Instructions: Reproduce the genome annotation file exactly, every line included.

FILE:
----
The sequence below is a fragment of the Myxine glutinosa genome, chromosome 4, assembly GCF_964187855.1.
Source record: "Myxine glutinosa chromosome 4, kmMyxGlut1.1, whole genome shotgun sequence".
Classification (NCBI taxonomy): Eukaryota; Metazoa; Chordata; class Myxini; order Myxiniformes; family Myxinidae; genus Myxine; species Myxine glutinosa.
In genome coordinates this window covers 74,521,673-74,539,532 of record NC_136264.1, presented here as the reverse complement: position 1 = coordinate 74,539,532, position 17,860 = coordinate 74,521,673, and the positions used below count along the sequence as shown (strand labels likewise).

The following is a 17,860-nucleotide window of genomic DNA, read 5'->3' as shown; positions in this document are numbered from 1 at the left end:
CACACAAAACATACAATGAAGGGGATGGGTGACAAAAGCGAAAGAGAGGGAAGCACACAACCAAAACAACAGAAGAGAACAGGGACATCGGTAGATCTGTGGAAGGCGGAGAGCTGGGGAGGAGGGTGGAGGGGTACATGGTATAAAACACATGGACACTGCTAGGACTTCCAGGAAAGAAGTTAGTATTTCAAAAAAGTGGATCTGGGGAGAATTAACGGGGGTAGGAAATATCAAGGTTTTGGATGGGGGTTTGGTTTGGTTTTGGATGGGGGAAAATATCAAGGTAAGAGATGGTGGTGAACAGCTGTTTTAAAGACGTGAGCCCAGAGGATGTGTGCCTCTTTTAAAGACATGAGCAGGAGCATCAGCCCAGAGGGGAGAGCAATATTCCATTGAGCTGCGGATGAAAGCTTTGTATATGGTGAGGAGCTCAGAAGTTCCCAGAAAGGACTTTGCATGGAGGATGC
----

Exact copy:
The sequence below is a fragment of the Myxine glutinosa genome, chromosome 4, assembly GCF_964187855.1.
Source record: "Myxine glutinosa chromosome 4, kmMyxGlut1.1, whole genome shotgun sequence".
Classification (NCBI taxonomy): Eukaryota; Metazoa; Chordata; class Myxini; order Myxiniformes; family Myxinidae; genus Myxine; species Myxine glutinosa.
In genome coordinates this window covers 74,521,673-74,539,532 of record NC_136264.1, presented here as the reverse complement: position 1 = coordinate 74,539,532, position 17,860 = coordinate 74,521,673, and the positions used below count along the sequence as shown (strand labels likewise).

The following is a 17,860-nucleotide window of genomic DNA, read 5'->3' as shown; positions in this document are numbered from 1 at the left end:
CACACAAAACATACAATGAAGGGGATGGGTGACAAAAGCGAAAGAGAGGGAAGCACACAACCAAAACAACAGAAGAGAACAGGGACATCGGTAGATCTGTGGAAGGCGGAGAGCTGGGGAGGAGGGTGGAGGGGTACATGGTATAAAACACATGGACACTGCTAGGACTTCCAGGAAAGAAGTTAGTATTTCAAAAAAGTGGATCTGGGGAGAATTAACGGGGGTAGGAAATATCAAGGTTTTGGATGGGGGTTTGGTTTGGTTTTGGATGGGGGAAAATATCAAGGTAAGAGATGGTGGTGAACAGCTGTTTTAAAGACGTGAGCCCAGAGGATGTGTGCCTCTTTTAAAGACATGAGCAGGAGCATCAGCCCAGAGGGGAGAGCAATATTCCATTGAGCTGCGGATGAAAGCTTTGTATATGGTGAGGAGCTCAGAAGTTCCCAGAAAGGACTTTGCATGGAGGATGC